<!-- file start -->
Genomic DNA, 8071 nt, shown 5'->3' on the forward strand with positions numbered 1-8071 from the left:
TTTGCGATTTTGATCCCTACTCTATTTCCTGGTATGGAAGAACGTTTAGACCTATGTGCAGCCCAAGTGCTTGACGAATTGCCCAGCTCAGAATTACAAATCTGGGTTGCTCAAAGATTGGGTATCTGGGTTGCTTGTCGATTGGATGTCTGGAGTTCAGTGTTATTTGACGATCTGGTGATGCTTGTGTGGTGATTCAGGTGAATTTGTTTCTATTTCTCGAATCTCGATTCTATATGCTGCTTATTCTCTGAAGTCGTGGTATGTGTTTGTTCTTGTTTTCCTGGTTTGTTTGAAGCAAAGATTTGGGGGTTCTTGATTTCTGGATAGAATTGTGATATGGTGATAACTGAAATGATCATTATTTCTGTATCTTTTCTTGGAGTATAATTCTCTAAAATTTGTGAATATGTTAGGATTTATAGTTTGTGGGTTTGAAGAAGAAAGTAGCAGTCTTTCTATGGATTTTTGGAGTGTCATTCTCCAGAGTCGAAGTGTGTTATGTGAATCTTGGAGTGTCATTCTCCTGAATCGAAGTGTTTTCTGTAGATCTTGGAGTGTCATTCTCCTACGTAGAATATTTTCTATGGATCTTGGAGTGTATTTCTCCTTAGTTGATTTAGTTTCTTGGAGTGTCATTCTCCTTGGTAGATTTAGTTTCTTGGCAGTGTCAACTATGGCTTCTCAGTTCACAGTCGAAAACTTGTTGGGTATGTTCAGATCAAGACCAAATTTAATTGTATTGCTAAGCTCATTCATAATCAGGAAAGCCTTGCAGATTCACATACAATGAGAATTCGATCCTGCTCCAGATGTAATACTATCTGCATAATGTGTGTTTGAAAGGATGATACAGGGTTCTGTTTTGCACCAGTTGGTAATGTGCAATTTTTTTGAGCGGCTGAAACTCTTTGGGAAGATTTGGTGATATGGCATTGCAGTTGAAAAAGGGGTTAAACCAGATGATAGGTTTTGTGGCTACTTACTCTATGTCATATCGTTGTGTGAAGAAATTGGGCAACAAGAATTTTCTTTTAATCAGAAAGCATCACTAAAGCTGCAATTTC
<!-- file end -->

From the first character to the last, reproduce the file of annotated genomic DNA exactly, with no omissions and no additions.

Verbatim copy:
Genomic DNA, 8071 nt, shown 5'->3' on the forward strand with positions numbered 1-8071 from the left:
TTTGCGATTTTGATCCCTACTCTATTTCCTGGTATGGAAGAACGTTTAGACCTATGTGCAGCCCAAGTGCTTGACGAATTGCCCAGCTCAGAATTACAAATCTGGGTTGCTCAAAGATTGGGTATCTGGGTTGCTTGTCGATTGGATGTCTGGAGTTCAGTGTTATTTGACGATCTGGTGATGCTTGTGTGGTGATTCAGGTGAATTTGTTTCTATTTCTCGAATCTCGATTCTATATGCTGCTTATTCTCTGAAGTCGTGGTATGTGTTTGTTCTTGTTTTCCTGGTTTGTTTGAAGCAAAGATTTGGGGGTTCTTGATTTCTGGATAGAATTGTGATATGGTGATAACTGAAATGATCATTATTTCTGTATCTTTTCTTGGAGTATAATTCTCTAAAATTTGTGAATATGTTAGGATTTATAGTTTGTGGGTTTGAAGAAGAAAGTAGCAGTCTTTCTATGGATTTTTGGAGTGTCATTCTCCAGAGTCGAAGTGTGTTATGTGAATCTTGGAGTGTCATTCTCCTGAATCGAAGTGTTTTCTGTAGATCTTGGAGTGTCATTCTCCTACGTAGAATATTTTCTATGGATCTTGGAGTGTATTTCTCCTTAGTTGATTTAGTTTCTTGGAGTGTCATTCTCCTTGGTAGATTTAGTTTCTTGGCAGTGTCAACTATGGCTTCTCAGTTCACAGTCGAAAACTTGTTGGGTATGTTCAGATCAAGACCAAATTTAATTGTATTGCTAAGCTCATTCATAATCAGGAAAGCCTTGCAGATTCACATACAATGAGAATTCGATCCTGCTCCAGATGTAATACTATCTGCATAATGTGTGTTTGAAAGGATGATACAGGGTTCTGTTTTGCACCAGTTGGTAATGTGCAATTTTTTTGAGCGGCTGAAACTCTTTGGGAAGATTTGGTGATATGGCATTGCAGTTGAAAAAGGGGTTAAACCAGATGATAGGTTTTGTGGCTACTTACTCTATGTCATATCGTTGTGTGAAGAAATTGGGCAACAAGAATTTTCTTTTAATCAGAAAGCATCACTAAAGCTGCAATTTC